RS232, RS422, and V.35 Interface Tutorial

RS-232

RS-232 has been around as a standard for decades as an electrical interface between Data Terminal Equipment (DTE) and Data Circuit-Terminating Equipment (DCE) such as modems or DSUs. It appears under different incarnations such as RS-232CRS-232DV.24V.28 or V.10 but essentially all these interfaces are interoperable. RS-232 is used for asynchronous data transfer as well as synchronous links such as SDLC, HDLC, Frame Relay and X.25.

There is a standardized pinout for RS-232 on a DB25 connector, as shown below.

rs232 pinout on db25

The essential feature of RS-232 is that the signals are carried as single voltages referred to a common ground on pin 7.

Data is transmitted and received on pins 2 and 3 respectively. Data set ready (DSR) is an indication from the Dataset (i.e., the modem or DSU/CSU) that it is on. Similarly, DTR indicates to the Dataset that the DTE is on. Data Carrier Detect (DCD) indicates that carrier for the transmit data is on.

Pins 4 and 5 carry the RTS and CTS signals. In most situations, RTS and CTS are constantly on throughout the communication session. However where the DTE is connected to a multipoint line, RTS is used to turn carrier on the modem on and off. On a multipoint line, it is imperative that only one station is transmitting at a time. When a station wants to transmit, it raises RTS. The modem turns on carrier, typically waits a few milliseconds for carrier to stabilize, and raises CTS. The DTE transmits when it sees CTS up. When the station has finished its transmission, it drops RTS and the modem drops CTS and carrier together. This is explained further in our tutorial on the SDLC protocol, which uses multipoint lines extensively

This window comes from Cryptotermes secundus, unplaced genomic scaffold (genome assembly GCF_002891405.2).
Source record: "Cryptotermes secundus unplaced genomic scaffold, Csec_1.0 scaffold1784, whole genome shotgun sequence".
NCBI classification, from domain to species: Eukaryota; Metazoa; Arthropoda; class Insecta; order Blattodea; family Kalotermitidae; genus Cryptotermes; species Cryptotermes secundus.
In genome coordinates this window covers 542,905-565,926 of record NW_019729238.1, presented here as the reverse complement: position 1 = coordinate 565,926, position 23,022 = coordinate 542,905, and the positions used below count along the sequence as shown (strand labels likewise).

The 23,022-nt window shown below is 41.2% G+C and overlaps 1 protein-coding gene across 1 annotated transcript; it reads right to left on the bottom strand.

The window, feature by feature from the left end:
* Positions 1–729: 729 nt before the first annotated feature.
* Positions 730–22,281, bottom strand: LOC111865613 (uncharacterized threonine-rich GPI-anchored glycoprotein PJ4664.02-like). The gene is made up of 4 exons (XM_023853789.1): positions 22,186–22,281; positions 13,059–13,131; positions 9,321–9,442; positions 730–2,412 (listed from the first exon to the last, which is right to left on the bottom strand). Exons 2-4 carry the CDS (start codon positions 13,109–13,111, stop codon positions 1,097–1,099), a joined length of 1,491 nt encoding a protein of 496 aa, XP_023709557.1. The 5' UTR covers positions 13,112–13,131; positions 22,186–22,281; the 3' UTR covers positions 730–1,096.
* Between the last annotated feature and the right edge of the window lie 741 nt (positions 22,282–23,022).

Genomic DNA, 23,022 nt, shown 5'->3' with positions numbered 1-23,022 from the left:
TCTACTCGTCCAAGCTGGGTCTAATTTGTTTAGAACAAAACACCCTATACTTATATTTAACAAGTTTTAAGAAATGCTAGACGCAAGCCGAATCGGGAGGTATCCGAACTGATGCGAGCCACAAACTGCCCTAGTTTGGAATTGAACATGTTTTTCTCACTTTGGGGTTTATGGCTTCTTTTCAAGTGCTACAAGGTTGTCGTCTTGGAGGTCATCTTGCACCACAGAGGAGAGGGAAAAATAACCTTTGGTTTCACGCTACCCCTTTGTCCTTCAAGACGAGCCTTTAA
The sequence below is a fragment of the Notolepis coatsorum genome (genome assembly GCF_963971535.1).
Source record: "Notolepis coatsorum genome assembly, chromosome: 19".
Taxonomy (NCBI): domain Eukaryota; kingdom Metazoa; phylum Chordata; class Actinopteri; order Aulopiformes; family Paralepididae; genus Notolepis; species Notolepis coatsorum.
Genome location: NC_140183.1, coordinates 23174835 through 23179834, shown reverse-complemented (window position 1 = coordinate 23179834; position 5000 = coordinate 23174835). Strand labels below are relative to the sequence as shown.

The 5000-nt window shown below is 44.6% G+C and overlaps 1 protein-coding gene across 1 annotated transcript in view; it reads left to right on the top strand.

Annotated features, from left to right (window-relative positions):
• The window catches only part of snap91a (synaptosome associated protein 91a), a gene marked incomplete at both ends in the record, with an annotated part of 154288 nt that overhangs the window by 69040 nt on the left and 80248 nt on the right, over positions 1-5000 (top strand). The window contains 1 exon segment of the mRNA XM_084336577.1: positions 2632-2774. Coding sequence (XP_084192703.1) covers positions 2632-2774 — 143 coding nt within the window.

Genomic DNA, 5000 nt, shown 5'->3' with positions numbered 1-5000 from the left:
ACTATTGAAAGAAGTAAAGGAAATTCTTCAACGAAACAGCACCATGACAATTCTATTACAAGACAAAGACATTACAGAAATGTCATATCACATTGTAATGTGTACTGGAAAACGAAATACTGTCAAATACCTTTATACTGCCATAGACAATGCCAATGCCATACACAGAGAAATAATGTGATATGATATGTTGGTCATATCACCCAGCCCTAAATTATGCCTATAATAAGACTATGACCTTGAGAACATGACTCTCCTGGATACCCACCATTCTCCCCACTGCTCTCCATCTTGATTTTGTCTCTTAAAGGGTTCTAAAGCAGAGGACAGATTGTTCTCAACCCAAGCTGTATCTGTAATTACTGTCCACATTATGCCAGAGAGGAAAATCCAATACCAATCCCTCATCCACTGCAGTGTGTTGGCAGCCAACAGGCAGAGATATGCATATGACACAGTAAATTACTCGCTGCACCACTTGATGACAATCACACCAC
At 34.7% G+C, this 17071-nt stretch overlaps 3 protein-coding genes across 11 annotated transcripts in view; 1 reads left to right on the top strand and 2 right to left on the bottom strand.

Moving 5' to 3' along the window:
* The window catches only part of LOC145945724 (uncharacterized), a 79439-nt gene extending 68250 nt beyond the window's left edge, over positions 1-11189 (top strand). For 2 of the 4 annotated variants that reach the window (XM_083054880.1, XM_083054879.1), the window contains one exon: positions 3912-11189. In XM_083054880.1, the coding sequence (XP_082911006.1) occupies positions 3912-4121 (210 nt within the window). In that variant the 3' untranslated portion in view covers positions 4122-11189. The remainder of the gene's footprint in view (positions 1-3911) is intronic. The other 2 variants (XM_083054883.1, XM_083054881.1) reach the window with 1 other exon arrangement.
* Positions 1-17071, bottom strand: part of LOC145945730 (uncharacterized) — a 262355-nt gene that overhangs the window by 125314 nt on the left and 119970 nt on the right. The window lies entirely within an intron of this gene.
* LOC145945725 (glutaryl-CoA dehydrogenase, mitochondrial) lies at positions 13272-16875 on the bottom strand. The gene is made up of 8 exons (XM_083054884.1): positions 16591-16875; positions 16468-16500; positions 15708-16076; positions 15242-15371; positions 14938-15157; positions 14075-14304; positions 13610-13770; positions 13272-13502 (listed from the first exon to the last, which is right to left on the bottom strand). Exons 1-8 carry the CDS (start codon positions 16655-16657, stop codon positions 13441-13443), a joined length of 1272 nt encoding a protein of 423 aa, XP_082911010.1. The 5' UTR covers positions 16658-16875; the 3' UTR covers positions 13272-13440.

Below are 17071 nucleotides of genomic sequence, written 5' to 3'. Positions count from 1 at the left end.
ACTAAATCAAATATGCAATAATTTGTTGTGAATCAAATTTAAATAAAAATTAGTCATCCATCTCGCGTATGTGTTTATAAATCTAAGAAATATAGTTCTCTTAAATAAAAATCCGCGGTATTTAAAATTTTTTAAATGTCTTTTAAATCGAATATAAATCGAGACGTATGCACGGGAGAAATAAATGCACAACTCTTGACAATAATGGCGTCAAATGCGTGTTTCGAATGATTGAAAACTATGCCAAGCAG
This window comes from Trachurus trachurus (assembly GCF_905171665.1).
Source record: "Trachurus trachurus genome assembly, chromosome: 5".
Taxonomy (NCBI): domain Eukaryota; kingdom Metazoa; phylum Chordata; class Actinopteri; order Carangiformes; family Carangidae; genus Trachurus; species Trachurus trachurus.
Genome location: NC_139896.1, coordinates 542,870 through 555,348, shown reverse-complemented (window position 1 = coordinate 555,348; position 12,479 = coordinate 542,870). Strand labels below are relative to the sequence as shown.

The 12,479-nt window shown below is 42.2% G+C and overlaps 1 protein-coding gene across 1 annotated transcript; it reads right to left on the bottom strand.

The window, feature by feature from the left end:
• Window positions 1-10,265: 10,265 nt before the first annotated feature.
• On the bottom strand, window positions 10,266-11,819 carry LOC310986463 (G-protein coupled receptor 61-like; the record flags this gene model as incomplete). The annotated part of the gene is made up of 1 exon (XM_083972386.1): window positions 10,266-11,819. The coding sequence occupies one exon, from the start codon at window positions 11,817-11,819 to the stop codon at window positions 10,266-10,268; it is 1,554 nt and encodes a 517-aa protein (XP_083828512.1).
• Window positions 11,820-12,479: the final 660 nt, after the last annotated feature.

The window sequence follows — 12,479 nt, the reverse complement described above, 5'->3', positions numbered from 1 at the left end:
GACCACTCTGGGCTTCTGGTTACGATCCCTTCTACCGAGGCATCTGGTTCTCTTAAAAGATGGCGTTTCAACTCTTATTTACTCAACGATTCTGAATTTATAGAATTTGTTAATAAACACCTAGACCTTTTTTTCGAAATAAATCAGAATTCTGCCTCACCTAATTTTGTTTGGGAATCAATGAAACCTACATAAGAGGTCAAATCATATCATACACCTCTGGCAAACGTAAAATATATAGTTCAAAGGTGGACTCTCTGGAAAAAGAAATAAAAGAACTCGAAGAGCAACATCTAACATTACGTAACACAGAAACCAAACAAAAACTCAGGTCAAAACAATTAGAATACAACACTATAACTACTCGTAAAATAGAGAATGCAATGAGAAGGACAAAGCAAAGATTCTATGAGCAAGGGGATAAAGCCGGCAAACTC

The clock signals are only used for synchronous communications. The modem or DSU extracts the clock from the data stream and provides a steady clock signal to the DTE. Note that the transmit and receive clock signals do not have to be the same, or even at the same baud rate. The auxiliary clock signal on pin 24 is supplied on cards built by Sangoma in order to allow local connections without the need for a modem eliminator. The baud rate of the auxiliary clock is programmable. By jumpering this signal to pins 15 and 17 on each side, you can use a simple null-modem cable for synchronous connections. This arrangement is much less expensive than using Modem Eliminator boxes to provide the cable crossover and clocking.

The truth table for RS232 is:

  • Signal > +3v = 0
  • Signal < -3v = 1 <-3v>

The output signal level usually swings between +12v and -12v. The “dead area” between +3v and -3v is designed to absorb line noise. In the various RS-232-like definitions this dead area may vary. For instance, the definition for V.10 has a dead area from +0.3v to -0.3v. Many receivers designed for RS-232 are sensitive to differentials of 1 volt or less.

RS-232 is simple, universal, well understood and supported everywhere. However, it has some serious shortcomings as an electrical interface.

First, the interface presupposes a common ground between the DTE and DCE. This is a reasonable assumption where a short cable connects a DTE and DCE in the same room, but with longer lines and connections between devices that may be on different electrical buses, this may not be true. We have seen some spectacular electrical events causes by “uncommon grounds”.